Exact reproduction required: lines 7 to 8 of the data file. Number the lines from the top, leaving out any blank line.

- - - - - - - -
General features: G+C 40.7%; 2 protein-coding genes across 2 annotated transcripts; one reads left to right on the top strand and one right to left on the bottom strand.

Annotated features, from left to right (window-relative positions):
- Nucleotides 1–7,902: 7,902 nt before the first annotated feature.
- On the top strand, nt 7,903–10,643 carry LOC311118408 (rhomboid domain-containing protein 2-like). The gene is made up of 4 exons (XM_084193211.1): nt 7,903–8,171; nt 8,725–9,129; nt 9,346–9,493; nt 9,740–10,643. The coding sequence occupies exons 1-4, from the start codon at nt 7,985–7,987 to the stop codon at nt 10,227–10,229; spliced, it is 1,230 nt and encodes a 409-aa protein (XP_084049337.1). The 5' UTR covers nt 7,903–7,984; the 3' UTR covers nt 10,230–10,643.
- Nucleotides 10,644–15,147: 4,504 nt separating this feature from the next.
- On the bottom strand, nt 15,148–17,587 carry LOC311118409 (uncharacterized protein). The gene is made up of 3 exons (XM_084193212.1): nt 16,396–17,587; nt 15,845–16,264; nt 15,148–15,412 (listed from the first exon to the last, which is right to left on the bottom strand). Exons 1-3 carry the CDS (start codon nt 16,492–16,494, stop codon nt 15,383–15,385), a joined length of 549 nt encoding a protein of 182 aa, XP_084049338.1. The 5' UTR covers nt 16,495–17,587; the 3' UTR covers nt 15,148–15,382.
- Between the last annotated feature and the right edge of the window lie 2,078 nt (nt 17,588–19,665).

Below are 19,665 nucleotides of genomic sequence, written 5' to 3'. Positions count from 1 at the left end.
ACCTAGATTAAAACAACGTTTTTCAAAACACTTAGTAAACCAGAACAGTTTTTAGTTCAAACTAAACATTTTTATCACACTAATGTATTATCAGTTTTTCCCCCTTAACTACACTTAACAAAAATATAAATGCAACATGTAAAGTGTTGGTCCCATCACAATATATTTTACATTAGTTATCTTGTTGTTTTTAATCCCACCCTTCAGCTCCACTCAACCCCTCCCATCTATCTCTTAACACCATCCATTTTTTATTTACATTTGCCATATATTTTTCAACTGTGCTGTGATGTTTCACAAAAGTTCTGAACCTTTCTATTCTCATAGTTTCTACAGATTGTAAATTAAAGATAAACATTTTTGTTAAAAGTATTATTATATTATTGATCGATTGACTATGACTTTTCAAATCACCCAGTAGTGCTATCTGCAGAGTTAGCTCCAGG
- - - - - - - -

- Between the last annotated feature and the right edge of the window lie 2,078 nt (nt 17,588–19,665).

Below are 19,665 nucleotides of genomic sequence, written 5' to 3'. Positions count from 1 at the left end.